Anytime the ownership of a physical asset, such as a personal residence, is changed for estate planning purposes, a corresponding update to the P&C insurance must be made.

An organizational chart of all entities involved with an estate plan can be very helpful to a P&C insurance adviser in designing an insurance program. This will show all estate planning entities along with the assets held by the entity. Lastly, it is not only important to account for the legal entity on the insurance policy, but it is also important to account for trustees, members, and partners related to the entity, as they will also need coverage in the event of a loss.

Coverage Concerns with Private Museums

Wealthy collectors are known to loan or donate their art to museums to share their incredible collections with the public. Another reason this is done is to achieve significant tax benefits. Some individuals and families who own significant collections valued in the millions of dollars may even create their own private museums to garner tax benefits. One example of a private museum is the Brant Foundation Art Study Center, located in Greenwich, Connecticut.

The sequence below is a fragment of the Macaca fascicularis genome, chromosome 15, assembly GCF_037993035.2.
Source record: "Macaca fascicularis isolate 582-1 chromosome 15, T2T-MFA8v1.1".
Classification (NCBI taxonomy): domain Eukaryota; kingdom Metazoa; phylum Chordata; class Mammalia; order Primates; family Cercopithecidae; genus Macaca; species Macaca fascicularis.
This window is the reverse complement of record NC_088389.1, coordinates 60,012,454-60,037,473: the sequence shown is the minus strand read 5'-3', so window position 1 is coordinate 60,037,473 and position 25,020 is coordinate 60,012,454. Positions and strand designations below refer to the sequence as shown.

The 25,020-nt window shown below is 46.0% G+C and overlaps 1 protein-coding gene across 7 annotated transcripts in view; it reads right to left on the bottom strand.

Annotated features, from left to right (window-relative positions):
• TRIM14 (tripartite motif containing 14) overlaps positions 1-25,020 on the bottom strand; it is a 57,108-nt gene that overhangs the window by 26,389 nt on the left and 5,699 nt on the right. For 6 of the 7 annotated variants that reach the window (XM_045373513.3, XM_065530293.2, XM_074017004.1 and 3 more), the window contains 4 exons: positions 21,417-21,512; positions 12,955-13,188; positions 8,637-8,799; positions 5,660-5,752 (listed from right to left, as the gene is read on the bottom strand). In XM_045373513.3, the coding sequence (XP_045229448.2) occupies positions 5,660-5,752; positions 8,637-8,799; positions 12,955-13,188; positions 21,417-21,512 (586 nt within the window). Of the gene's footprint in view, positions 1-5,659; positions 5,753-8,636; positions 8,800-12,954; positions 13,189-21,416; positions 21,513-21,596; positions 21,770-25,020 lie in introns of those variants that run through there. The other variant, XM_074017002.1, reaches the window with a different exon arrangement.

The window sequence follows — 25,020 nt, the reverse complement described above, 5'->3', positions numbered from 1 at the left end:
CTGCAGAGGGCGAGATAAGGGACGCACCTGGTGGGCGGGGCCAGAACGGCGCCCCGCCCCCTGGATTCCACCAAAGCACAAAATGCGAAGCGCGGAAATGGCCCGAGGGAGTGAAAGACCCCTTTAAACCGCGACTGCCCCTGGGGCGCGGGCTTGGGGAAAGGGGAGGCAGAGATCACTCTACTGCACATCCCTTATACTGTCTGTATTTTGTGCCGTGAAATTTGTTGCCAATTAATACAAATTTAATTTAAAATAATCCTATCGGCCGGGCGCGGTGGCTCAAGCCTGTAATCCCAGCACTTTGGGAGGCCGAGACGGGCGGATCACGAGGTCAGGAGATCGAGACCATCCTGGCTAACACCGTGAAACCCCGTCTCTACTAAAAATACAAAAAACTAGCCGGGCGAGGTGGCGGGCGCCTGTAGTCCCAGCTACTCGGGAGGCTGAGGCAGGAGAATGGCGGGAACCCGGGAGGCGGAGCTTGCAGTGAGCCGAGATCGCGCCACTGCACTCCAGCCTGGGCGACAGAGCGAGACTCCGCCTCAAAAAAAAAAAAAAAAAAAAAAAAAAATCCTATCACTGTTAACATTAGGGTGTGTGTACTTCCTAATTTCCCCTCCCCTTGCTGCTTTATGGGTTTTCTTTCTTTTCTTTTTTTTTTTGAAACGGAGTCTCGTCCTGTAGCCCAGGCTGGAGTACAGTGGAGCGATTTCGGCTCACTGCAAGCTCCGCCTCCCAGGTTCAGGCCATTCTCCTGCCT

There are significant tax advantages to creating a private museum, but there are also significant risks. Private museums carry the risk of being sued by visitors who may be injured on the property. They also own valuable property that is at risk of being damaged by visitors, stolen by thieves, or destroyed by acts of nature.

Private museums located at the owners' personal residences need special attention because the P&C insurance is often overlooked. Owners may assume that their personal homeowners and valuable articles insurance policies will cover them and the art because the museum is located on their property, but that is not the case. The private museum brings increased liability risks from visitors' foot traffic as well as increased risk of damage to the valuable collections due to them being on public display. In addition, the art and the buildings used by the private museum may have been transferred to a new entity thereby necessitating the restructuring of the insurance policies associated with those assets.

Conducting a P&C insurance analysis with a qualified insurance specialist prior to the formation of the private museum will help ensure it is well protected from risk.